In my previous post I talked about various database identifier strategies, you need to be aware of when designing the database model. We concluded that database sequences are very convenient because they are both flexible and efficient for most use cases.
But even with cached sequences, the application requires a database round-trip for every new the sequence value. If your applications demand a high number of insert operations per transaction, the sequence allocation may be optimized with a hi/lo algorithm.
The hi/lo algorithm
The hi/lo algorithms split the sequences domain into “hi” groups. A “hi” value is assigned synchronously. Every “hi” group is given a maximum number of “lo” entries, that can by assigned off-line without worrying about concurrent duplicate entries.
- The “hi” token is assigned by the database, and two concurrent calls are guaranteed to see unique consecutive values
- Once a “hi” token is retrieved we only need the “incrementSize” (the number of “lo” entries)
- The identifiers range is given by the following formula:
and the “lo” value will be taken from:
- When all “lo” values are used, a new “hi” value is fetched and the cycle continues
Here you can have an example of two concurrent transactions, each one inserting multiple entities:
Continue reading “The hi/lo algorithm”
Types of primary keys
All database tables must have one primary key column. The primary key uniquely identifies a row within a table therefore it’s bound by the following constraints:
- NOT NULL
When choosing a primary key we must take into consideration the following aspects:
- the primary key may be used for joining other tables through a foreign key relationship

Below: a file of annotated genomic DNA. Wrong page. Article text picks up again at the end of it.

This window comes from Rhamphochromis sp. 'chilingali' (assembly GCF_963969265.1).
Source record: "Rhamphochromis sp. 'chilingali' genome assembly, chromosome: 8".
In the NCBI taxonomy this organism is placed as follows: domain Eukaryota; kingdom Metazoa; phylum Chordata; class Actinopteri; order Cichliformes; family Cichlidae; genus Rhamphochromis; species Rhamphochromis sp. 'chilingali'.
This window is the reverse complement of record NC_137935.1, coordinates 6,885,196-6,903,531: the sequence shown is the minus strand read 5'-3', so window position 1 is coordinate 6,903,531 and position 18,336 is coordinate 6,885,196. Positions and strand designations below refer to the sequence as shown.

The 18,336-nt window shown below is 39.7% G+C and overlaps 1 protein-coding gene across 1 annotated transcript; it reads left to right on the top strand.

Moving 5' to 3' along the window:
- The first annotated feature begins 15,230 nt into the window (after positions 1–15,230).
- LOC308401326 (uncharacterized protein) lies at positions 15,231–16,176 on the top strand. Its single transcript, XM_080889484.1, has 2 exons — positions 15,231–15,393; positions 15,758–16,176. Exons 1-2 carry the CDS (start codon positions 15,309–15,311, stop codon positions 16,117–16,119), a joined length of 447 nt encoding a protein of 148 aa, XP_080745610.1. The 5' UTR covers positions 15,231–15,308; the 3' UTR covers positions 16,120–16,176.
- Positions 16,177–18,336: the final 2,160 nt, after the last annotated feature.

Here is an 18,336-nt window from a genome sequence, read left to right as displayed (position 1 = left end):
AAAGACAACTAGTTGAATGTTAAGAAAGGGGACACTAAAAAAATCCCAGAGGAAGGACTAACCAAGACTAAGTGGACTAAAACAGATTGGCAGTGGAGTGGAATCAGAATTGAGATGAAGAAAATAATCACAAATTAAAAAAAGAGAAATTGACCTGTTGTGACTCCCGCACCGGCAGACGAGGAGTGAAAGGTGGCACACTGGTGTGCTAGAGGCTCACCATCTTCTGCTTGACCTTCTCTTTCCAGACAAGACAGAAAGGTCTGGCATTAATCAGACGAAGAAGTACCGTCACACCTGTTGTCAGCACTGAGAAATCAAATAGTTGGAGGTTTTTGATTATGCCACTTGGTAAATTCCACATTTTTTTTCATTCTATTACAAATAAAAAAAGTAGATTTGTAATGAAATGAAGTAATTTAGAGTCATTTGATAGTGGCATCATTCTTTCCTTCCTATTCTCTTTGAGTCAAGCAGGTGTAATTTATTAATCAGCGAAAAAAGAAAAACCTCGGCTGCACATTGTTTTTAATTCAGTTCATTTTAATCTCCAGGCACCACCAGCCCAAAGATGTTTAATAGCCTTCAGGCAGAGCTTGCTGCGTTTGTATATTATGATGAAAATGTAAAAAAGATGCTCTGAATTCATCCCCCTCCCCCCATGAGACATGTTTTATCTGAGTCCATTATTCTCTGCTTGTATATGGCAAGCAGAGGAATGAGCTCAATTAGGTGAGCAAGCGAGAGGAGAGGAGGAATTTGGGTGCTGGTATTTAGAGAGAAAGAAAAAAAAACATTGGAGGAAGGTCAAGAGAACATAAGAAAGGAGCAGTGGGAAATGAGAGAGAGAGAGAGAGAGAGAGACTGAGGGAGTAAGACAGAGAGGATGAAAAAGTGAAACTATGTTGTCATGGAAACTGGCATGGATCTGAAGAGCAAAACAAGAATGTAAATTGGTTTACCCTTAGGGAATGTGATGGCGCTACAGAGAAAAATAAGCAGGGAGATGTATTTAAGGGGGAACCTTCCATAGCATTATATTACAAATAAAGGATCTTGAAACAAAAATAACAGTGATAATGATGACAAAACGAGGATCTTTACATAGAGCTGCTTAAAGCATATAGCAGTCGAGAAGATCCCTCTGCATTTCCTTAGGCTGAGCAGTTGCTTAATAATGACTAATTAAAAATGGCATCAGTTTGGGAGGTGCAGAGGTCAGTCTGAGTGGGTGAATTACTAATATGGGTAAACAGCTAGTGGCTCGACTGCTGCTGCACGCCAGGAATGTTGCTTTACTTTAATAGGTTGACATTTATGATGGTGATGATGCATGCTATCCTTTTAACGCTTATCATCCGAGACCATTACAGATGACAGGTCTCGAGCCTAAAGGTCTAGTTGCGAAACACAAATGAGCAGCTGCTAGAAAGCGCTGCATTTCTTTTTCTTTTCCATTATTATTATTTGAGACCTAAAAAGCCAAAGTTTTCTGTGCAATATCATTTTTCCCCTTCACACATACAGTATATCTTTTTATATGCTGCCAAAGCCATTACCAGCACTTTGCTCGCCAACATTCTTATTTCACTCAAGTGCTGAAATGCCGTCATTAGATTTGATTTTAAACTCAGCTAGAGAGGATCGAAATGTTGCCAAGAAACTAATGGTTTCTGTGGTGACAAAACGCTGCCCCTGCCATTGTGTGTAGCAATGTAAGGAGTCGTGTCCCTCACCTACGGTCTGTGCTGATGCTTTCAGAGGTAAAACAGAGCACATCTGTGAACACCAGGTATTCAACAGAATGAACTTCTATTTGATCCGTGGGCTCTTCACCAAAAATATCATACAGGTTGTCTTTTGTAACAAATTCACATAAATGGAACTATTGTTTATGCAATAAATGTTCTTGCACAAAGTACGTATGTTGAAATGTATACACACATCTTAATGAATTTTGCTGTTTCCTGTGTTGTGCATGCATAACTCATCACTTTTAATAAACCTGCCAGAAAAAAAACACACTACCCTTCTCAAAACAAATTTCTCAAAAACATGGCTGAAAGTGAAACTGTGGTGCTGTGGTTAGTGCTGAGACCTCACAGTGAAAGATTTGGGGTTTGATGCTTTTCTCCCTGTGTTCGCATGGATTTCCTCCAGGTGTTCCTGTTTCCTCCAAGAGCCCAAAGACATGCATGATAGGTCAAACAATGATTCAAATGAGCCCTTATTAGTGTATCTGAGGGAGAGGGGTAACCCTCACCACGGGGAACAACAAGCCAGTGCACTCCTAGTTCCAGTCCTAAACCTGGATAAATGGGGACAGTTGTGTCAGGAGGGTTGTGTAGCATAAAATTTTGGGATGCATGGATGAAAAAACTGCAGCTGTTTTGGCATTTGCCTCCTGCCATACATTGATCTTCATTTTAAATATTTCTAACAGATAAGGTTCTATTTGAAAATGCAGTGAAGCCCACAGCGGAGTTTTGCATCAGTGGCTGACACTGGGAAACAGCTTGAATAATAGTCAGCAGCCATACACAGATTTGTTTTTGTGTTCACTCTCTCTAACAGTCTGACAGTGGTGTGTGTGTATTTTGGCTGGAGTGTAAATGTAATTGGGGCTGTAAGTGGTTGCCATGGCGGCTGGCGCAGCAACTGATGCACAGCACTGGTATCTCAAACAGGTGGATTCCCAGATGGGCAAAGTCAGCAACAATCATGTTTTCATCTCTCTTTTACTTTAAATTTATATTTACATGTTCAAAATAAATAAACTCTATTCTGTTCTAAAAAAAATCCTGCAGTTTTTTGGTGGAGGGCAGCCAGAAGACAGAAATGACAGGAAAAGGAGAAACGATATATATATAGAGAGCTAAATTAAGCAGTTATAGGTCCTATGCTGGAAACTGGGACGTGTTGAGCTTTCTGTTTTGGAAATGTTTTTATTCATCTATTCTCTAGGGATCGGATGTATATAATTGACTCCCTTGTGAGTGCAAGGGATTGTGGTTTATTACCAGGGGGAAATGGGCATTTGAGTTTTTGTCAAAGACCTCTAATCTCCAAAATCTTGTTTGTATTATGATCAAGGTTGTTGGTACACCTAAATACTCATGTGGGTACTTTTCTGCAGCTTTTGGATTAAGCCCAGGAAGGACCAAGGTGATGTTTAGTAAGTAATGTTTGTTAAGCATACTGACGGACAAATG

- the primary key usually has an associated default index, so the more compact the data type the less space the index will take
- a simple key performs better than a compound one
- the primary key assignment must ensure uniqueness even in highly concurrent environments
When choosing a primary key generator strategy the options are:
- natural keys, using a column combination that guarantees individual rows uniqueness
- surrogate keys, that are generated independently of the current row data
Continue reading “A beginner’s guide to natural and surrogate database keys”
I’ve got back from Topconf Romania, a developer to developer conference that emerged in Tallinn and for the first time this year it was also held in Bucharest.
As an architect, I assumed I’d be after technical speeches but I got really impressed by some management related presentations as well.
A conference is a great learning experience. New technologies are being advertised and software paradigms get dissected and questioned by both the speakers and the attendees. There were some great ideas I came back with and I’ll share with you as follows:
It’s all about feedback
Feed-back is the tool of wise people. Every action has an associated reaction and the feedback is a reinforcing factor you should never ignore.
Nothing is perfect but feed-back can help you get better. Feed-back is probably the only suitable learning technique in the ever-changing environment of software development.
We inherently use feedback to build better relationships, to shape our personalities or understand a problem space whose function depends on way too many variables to think of any formula that can always give you the right result.
Continue reading “What I learned at Topconf Bucharest”
The basic mapping concepts
When learning Hibernate, many like to jump to Parent – Child associations without mastering the object relation mapping basics. It’s very important to understand the basic mapping rules for individual Entities before starting modelling Entity associations.
A Hibernate type is a bridge between an SQL type and a Java primitive/Object type.
Continue reading “A beginner’s guide to Hibernate Types”
In my previous post I announced my intention of creating a personal Hibernate course. The first thing to start with is a minimal testing configuration.
You only need Hibernate
In a real production environment you won’t use Hibernate alone, as you may integrate it in a Java EE or Spring container. For testing Hibernate features you don’t need a full-blown framework stack, you can simply rely on Hibernate flexible configuration options.
Continue reading “The minimal configuration for testing Hibernate”